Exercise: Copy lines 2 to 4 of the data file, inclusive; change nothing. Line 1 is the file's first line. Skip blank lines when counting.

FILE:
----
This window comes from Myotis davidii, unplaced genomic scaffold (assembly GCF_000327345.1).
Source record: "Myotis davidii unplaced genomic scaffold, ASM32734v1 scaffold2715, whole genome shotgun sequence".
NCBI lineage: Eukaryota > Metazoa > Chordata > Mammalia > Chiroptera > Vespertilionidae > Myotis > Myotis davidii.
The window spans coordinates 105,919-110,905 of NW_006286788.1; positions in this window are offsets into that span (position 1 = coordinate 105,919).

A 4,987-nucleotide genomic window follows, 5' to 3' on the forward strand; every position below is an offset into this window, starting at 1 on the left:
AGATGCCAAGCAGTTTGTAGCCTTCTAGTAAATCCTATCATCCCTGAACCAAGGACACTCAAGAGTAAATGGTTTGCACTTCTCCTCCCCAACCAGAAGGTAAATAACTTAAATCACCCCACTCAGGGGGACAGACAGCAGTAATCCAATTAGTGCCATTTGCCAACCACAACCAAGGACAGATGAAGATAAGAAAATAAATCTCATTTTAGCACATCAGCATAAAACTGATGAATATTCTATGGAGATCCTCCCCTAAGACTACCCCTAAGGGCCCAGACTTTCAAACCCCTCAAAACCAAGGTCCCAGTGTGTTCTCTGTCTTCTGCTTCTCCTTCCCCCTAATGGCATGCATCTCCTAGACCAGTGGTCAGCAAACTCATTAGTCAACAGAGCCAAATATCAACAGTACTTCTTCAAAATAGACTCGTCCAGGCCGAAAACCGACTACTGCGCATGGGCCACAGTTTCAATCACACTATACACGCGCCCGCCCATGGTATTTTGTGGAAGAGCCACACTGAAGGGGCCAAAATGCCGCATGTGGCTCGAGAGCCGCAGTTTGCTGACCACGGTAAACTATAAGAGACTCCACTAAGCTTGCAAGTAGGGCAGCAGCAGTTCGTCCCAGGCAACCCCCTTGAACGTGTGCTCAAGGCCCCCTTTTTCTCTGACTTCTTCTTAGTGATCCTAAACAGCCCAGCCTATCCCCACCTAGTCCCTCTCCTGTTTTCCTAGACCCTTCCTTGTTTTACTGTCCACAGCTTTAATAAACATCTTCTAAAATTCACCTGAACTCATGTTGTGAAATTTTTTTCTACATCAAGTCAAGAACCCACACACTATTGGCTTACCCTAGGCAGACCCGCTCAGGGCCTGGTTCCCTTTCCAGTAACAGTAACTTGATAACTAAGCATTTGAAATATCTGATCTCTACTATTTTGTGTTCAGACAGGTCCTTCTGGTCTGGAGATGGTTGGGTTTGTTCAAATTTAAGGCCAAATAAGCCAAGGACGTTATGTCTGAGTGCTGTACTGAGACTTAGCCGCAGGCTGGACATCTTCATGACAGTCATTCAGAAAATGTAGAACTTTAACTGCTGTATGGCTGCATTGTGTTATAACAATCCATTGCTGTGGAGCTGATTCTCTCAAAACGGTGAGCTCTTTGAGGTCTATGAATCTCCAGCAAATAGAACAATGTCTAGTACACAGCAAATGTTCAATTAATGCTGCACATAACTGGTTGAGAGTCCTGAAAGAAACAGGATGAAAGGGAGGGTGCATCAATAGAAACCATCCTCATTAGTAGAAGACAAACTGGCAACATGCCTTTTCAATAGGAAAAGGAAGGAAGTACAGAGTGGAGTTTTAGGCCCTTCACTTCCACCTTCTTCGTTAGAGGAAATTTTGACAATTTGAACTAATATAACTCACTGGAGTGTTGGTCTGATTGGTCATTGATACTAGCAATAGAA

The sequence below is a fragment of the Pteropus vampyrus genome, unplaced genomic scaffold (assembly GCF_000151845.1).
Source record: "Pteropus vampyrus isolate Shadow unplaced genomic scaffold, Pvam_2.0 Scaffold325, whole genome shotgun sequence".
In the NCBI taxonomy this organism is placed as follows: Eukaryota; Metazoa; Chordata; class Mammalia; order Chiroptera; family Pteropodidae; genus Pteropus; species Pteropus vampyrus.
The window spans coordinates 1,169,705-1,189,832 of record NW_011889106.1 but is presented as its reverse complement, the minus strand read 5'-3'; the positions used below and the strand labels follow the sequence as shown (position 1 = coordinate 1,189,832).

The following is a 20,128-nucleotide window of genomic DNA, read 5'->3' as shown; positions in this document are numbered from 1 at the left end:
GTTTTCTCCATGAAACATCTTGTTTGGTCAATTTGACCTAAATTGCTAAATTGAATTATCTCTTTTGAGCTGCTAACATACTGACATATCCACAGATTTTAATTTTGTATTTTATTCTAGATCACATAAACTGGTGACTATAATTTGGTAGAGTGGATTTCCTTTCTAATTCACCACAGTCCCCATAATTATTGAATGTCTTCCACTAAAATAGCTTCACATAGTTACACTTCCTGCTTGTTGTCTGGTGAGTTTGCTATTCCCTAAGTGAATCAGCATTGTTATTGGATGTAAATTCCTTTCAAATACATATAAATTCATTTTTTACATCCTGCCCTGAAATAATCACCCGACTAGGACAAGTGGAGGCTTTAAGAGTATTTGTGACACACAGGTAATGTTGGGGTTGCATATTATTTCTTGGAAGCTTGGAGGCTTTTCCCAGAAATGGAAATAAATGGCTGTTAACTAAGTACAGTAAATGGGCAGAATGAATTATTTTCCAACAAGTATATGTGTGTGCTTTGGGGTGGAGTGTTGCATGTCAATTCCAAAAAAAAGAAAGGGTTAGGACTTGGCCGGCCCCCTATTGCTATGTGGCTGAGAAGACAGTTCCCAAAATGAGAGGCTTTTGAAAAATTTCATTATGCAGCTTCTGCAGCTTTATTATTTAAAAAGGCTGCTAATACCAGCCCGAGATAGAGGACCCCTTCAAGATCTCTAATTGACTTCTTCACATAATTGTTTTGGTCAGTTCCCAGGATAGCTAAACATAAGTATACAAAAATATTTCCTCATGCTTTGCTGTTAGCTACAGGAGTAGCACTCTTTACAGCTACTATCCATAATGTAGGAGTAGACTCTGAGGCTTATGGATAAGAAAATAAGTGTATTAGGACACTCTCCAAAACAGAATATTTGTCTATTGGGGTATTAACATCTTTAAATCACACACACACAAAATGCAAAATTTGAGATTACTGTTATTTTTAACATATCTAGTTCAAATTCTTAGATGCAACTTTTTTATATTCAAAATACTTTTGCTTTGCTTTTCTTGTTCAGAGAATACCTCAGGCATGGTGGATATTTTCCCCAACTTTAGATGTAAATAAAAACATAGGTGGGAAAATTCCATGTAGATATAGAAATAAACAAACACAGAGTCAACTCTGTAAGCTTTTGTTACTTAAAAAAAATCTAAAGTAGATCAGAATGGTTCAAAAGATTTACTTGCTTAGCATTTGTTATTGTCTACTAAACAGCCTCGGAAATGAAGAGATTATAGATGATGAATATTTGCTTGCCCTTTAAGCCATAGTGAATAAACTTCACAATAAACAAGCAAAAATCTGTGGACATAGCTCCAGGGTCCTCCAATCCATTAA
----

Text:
Source record: "Myotis davidii unplaced genomic scaffold, ASM32734v1 scaffold2715, whole genome shotgun sequence".
NCBI lineage: Eukaryota > Metazoa > Chordata > Mammalia > Chiroptera > Vespertilionidae > Myotis > Myotis davidii.
The window spans coordinates 105,919-110,905 of NW_006286788.1; positions in this window are offsets into that span (position 1 = coordinate 105,919).